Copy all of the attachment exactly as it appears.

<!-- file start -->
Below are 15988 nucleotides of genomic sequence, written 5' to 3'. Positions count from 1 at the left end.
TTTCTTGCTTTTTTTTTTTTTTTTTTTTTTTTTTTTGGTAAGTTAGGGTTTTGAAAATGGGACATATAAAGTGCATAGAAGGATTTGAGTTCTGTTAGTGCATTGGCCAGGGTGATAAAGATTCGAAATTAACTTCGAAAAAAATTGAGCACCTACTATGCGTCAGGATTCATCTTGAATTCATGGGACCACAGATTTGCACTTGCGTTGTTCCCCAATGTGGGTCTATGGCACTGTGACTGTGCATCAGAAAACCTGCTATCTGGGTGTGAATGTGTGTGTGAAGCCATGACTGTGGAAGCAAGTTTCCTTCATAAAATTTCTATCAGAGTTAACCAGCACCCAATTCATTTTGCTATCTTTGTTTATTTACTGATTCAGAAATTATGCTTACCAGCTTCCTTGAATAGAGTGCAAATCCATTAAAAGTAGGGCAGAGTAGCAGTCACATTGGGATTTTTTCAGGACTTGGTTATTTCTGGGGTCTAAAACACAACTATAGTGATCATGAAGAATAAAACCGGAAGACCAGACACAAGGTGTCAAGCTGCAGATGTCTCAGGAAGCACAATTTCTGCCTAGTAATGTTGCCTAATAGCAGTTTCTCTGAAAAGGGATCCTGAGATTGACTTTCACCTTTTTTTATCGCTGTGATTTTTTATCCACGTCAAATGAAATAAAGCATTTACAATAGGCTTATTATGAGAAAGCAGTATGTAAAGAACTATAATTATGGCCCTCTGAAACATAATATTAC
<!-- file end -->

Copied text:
Below are 15988 nucleotides of genomic sequence, written 5' to 3'. Positions count from 1 at the left end.
TTTCTTGCTTTTTTTTTTTTTTTTTTTTTTTTTTTTGGTAAGTTAGGGTTTTGAAAATGGGACATATAAAGTGCATAGAAGGATTTGAGTTCTGTTAGTGCATTGGCCAGGGTGATAAAGATTCGAAATTAACTTCGAAAAAAATTGAGCACCTACTATGCGTCAGGATTCATCTTGAATTCATGGGACCACAGATTTGCACTTGCGTTGTTCCCCAATGTGGGTCTATGGCACTGTGACTGTGCATCAGAAAACCTGCTATCTGGGTGTGAATGTGTGTGTGAAGCCATGACTGTGGAAGCAAGTTTCCTTCATAAAATTTCTATCAGAGTTAACCAGCACCCAATTCATTTTGCTATCTTTGTTTATTTACTGATTCAGAAATTATGCTTACCAGCTTCCTTGAATAGAGTGCAAATCCATTAAAAGTAGGGCAGAGTAGCAGTCACATTGGGATTTTTTCAGGACTTGGTTATTTCTGGGGTCTAAAACACAACTATAGTGATCATGAAGAATAAAACCGGAAGACCAGACACAAGGTGTCAAGCTGCAGATGTCTCAGGAAGCACAATTTCTGCCTAGTAATGTTGCCTAATAGCAGTTTCTCTGAAAAGGGATCCTGAGATTGACTTTCACCTTTTTTTATCGCTGTGATTTTTTATCCACGTCAAATGAAATAAAGCATTTACAATAGGCTTATTATGAGAAAGCAGTATGTAAAGAACTATAATTATGGCCCTCTGAAACATAATATTAC